On Monday, I showed the FTSE 100 price action since the 22 May all-time high and likened it to a coiled spring.
I remember when mantelpiece clocks had clockwork movements and the one golden rule that was drummed into me was: never over-wind the spring!
Why? Simply because with a spring that was wound too tightly, the resultant unwind was likely to be violent and break the clock.
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That thought crossed my mind this morning as I gazed at the FTSE 100 chart:
Two third waves?
I have the ending fifth wave to the 22 May high, then a wave 1 down (which contains five sub-waves) with wave 2 up, then a smaller degree wave 1 down to the 22 August low, and then a wave 2 up to the 17 September high.
It now appears we are in two third waves down of a different degree. This is very significant because, if correct, it implies a double dose of third wave action. And we know that third waves are long and strong.
To confirm this picture, I need to see some strong downside moves towards the June low at the 6,000 area.
The alternative view is that the market is tracing out A-B-C corrective moves and that when the C waves are complete the market will rally and go on to make new highs.
I need to see evidence that would eliminate one of the two alternatives.
So let's see if I can find any tramlines to determine near-term targets where a turn might start from.
I have a very solid tramline pair with the lower line having a superb prior pivot point (PPP) or two.
The upper line gratifyingly joins the two major highs since August and also the first high after the 22 May top.
This makes my first target at the lower line and the market has made it already.
Naturally, short-term traders could be taking profits on their shorts there.
So what am I looking for in this rally?
The first task is to zoom in on the hourly chart:
And you see I have a lovely hourly tramline pair with many touch points. Remember, the more touch points you have on a tramline, the more confidence you can have in it.
And note where the two tramlines crossed in a hat' last night that is a doubly powerful area of support. This lies in the 6,300 area.
Bringing psychology into play
The chorus of the end-of-the-world gloomsters reached a climax yesterday, but I was drawing my tramlines as stock markets were in freefall and arrived at this 6,300 area as a likely turning point.
Now, if the rally gathers momentum, you can be sure that there will be some positive news emerging and this will be used by the pundits to explain' the rally. The news follows the markets.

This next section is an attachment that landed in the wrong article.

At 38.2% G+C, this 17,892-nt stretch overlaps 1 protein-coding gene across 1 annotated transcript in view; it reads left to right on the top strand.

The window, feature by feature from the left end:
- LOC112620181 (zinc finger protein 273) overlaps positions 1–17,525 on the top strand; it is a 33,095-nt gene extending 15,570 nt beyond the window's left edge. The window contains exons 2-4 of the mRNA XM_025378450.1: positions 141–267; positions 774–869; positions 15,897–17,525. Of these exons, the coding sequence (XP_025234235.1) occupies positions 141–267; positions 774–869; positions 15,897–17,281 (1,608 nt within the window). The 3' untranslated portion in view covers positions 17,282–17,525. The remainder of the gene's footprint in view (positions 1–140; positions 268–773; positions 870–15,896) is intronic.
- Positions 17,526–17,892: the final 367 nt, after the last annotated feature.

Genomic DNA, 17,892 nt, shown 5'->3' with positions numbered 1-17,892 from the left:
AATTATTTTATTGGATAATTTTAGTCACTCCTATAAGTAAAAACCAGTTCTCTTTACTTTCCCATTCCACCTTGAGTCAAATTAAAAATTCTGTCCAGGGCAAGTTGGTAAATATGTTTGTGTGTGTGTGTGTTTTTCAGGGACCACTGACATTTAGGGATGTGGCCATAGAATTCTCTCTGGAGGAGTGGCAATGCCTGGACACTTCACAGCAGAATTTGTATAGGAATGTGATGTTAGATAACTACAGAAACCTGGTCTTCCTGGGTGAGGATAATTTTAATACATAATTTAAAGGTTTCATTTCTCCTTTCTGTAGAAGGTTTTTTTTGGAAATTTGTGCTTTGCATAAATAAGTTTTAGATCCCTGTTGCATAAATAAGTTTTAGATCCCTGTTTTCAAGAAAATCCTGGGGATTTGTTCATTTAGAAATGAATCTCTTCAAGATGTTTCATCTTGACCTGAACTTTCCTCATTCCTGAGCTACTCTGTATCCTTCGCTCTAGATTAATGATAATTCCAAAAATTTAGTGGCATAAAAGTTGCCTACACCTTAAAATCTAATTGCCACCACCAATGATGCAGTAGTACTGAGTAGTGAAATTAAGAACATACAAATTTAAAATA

Good traders understand the psychology of the markets, because they know that is what ultimately drives them.
For several days now, the major focus of the markets has been on the US Congress, with many pundits seemingly frustrated with the politicians' inability to get government working.
The market has been falling heavily until last night, when the major players issued press releases reinforcing their polarised positions. On the face of it, this was a bearish event, but the market steadied and then rallied.
To some, this was a perverse reaction. But if they knew the psychology, they would see that now the positions have been openly stated in public. It really can't get any more bearish than that, and so this factor has been fully discounted.
Since the US government shut-down, no major economic reports are being issued, which would normally affect the markets. Markets are flying solo!
The tightly wound clock is about to break
OK, we have a budding rally in the FTSE (and other stocks indexes) this morning. Ideally, I would like to see an A-B-C pattern develop (up-down-up). That is because if I see that, I can say the rally is counter-trend and the main down trend is intact, thus backing up my third wave scenario.
But if the rally extends and moves above my upper tramline, we are almost certainly in the C wave scenario, and new highs would beckon.
Also, there is a gap in the chart around the 6,500 level. Gaps act like magnets, and are eventually filled and this rally could do it.
So, unless the market pushes above the 6,600 area, I will continue to favour my third wave picture. That is my line in the sand.
And of course, if stocks resume their freefall and challenge the major 6,000 low made in June, the spring will be truly uncoiling.
John is is a British-born lapsed PhD physicist, who previously worked for Nasa on the Mars exploration team. He is a former commodity trading advisor with the US Commodities Futures Trading Commission, and worked in a boutique futures house in California in the 1980s.
He was a partner in one of the first futures newsletter advisory services, based in Washington DC, specialising in pork bellies and currencies. John is primarily a chart-reading trader, having cut his trading teeth in the days before PCs.
As well as his work in the financial world, he has launched, run and sold several 'real' businesses producing 'real' products.
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